Advice from Alumni

Allison Christensen, Staff Writer

It can be difficult to envision a life after high school. Each person has fallen into their own routine, making it hard to tell when one day ends and the next begins. 7 AM alarms are snoozed while drivers filter into parking lots, exiling the late sleepers to  F-lot. The halls buzz with the same mindless chatter used to get from one class to another, usually consisting of the tried and true complaints, “I’m so cold,” or “I’m tired.” But sooner than later, this endless cycle will be disrupted. Seniors will walk across a stage, accept a diploma, and walk out the doors as an alumni.

While many have fantasized about graduating ever since recess and classroom parties were a thing of the past, others worry about having to establish a new routine and adjusting to the college lifestyle.

One of the most notable differences between high school and college are the schedules. High Schoolers will go to school for seven hours, moving from class to class every 45 minutes. Whereas college students may only have one or two classes per day, forcing accountability and independence that is not typically required in high school. Alumni, Mackenzie Gleason ’20, is now a sophomore at the University of Iowa. Gleason is on the pre-med track. “I did feel like it was a hard adjustment getting to college,” Gleason said. “But that has more to do with self-discipline, time management, and my mental health during the pandemic.

Ever since middle school, students have been able to reassess scores they are not satisfied with.  However, some worry that they have become too reliant on reassessments and will feel overwhelmed when it is no longer an option in college.

Gleason supports occasional reassessing as a tool to help students learn, “I remember that preparing for reassessments gave me a chance to hear good feedback from my teacher’s and helped with my testing anxiety. Corrections for half a point back were really helpful, and it made me feel like I had a chance to prove how dedicated I was when a few bad tests didn’t.  It was definitely better for growth mindset.”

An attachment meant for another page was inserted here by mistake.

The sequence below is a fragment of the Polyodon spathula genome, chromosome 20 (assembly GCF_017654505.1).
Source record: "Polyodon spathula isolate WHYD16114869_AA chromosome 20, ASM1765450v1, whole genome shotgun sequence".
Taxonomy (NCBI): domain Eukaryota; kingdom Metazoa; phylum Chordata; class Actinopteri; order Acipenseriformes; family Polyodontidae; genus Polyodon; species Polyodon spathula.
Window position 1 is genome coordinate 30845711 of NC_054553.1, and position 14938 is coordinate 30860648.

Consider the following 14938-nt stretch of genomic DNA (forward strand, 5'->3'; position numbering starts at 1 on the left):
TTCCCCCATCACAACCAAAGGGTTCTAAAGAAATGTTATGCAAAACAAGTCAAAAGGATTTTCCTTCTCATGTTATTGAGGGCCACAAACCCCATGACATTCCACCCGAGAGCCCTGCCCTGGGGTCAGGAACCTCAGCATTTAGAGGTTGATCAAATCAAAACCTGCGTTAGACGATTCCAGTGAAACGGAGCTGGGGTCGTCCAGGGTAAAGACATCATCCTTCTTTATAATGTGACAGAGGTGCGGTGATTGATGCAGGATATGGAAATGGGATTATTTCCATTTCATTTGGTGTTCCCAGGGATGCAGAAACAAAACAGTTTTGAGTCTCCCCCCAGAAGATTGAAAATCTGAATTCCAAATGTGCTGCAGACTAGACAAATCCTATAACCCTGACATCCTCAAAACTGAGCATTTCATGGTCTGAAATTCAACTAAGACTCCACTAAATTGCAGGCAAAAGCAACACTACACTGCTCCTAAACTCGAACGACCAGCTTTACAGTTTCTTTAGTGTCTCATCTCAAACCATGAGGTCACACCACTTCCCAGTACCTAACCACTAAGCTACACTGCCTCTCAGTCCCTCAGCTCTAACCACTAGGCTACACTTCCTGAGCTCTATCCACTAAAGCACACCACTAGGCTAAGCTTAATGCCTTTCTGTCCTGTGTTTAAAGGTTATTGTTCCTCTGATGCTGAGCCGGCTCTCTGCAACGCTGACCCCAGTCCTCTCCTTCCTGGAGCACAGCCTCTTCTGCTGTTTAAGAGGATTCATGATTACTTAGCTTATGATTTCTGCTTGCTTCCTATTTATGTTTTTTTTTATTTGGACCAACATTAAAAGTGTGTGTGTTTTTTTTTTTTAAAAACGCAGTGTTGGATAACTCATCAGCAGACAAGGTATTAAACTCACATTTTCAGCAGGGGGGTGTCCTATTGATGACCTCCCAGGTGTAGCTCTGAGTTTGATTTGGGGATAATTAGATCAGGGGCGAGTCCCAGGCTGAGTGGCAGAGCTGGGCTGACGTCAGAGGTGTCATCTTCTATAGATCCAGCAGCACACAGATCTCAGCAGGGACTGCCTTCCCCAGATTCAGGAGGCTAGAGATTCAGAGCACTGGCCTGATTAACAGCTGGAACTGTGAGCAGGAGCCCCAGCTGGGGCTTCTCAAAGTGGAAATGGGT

Alumni Jennifer Larson ’21  is a current student at Central College and finds that relying on reassessments isn’t beneficial in the long run, “I honestly didn’t utilize reassessments in high school because I didn’t want to make a habit of reassessing scores when it wouldn’t last past high school.” Larson said, “I would not recommend relying on reassessments because college exams compared to tests in high school classes are completely different and are much more challenging.”

Even though it may seem overwhelming having to navigate the outside world, there are many steps we can take as high schoolers to make the transition to college go smoothly. Alumni Karsten Thelien ‘20 attends Iowa State and is majoring in biochemistry. “College is different in the fact that you only have about three or four exams and a final. The majority of your grade rides on just a few scores so you have to be prepared.” Thelien said. “Learn how to study while you’re still in high school. Figure out how you learn best so that when you get to college you’ve already developed good study habits.” 

Gleason pushes a similar idea of building good study habits,  “I like to use flashcards to push memorization for science courses. Also, try not to wait too long before studying for exams, it’s really helpful to study just to stay fresh from lecture to lecture.” Gleason said. “When you push yourself to struggle with the concepts early on in classes when the course loads are light, you have lots of time to practice applying the knowledge, build up your memory, and ask questions.”

As students, there are a plethora of opportunities and resources at our disposal, including the ‘School to Work’ program and Advanced Placement classes. Larson feels like the best way to prepare for college was to immerse herself in actual college courses, “I feel that some of my AP classes prepared me for college, but it was most helpful to take classes directly through DMACC and Drake,” Larson said. “I do think that Johnston provides a better foundation than most schools do, but exposure to college level material is most important.” Larson said. 

As we near the beginning of the end for the 2021-2022 school year, and seniors count down the final days before graduation, take a moment to soak in every merry and miserable moment in your daily routine. Because sooner than later, we’ll all snooze our alarms, whip into the parking lot, and complain in the hallway for the last time.